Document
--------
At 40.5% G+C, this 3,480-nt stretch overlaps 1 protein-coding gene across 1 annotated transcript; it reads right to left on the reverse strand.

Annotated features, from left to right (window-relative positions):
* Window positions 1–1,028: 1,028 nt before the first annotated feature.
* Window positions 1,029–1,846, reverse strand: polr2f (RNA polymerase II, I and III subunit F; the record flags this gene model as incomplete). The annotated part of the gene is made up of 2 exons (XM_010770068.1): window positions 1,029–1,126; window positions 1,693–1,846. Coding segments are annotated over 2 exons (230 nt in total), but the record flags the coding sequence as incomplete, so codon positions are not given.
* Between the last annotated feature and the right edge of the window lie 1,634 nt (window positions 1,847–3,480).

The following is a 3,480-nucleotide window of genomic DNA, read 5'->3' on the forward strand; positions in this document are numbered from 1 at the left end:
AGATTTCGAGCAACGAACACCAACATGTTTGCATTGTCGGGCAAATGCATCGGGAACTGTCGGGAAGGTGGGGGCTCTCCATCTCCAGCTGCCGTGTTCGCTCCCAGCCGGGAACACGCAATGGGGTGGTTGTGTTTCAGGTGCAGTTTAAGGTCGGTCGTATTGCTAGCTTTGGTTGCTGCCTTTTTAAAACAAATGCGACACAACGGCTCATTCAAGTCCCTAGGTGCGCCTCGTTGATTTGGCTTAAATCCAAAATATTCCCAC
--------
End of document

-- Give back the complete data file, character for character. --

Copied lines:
At 40.5% G+C, this 3,480-nt stretch overlaps 1 protein-coding gene across 1 annotated transcript; it reads right to left on the reverse strand.

Annotated features, from left to right (window-relative positions):
* Window positions 1–1,028: 1,028 nt before the first annotated feature.
* Window positions 1,029–1,846, reverse strand: polr2f (RNA polymerase II, I and III subunit F; the record flags this gene model as incomplete). The annotated part of the gene is made up of 2 exons (XM_010770068.1): window positions 1,029–1,126; window positions 1,693–1,846. Coding segments are annotated over 2 exons (230 nt in total), but the record flags the coding sequence as incomplete, so codon positions are not given.
* Between the last annotated feature and the right edge of the window lie 1,634 nt (window positions 1,847–3,480).

The following is a 3,480-nucleotide window of genomic DNA, read 5'->3' on the forward strand; positions in this document are numbered from 1 at the left end:
AGATTTCGAGCAACGAACACCAACATGTTTGCATTGTCGGGCAAATGCATCGGGAACTGTCGGGAAGGTGGGGGCTCTCCATCTCCAGCTGCCGTGTTCGCTCCCAGCCGGGAACACGCAATGGGGTGGTTGTGTTTCAGGTGCAGTTTAAGGTCGGTCGTATTGCTAGCTTTGGTTGCTGCCTTTTTAAAACAAATGCGACACAACGGCTCATTCAAGTCCCTAGGTGCGCCTCGTTGATTTGGCTTAAATCCAAAATATTCCCAC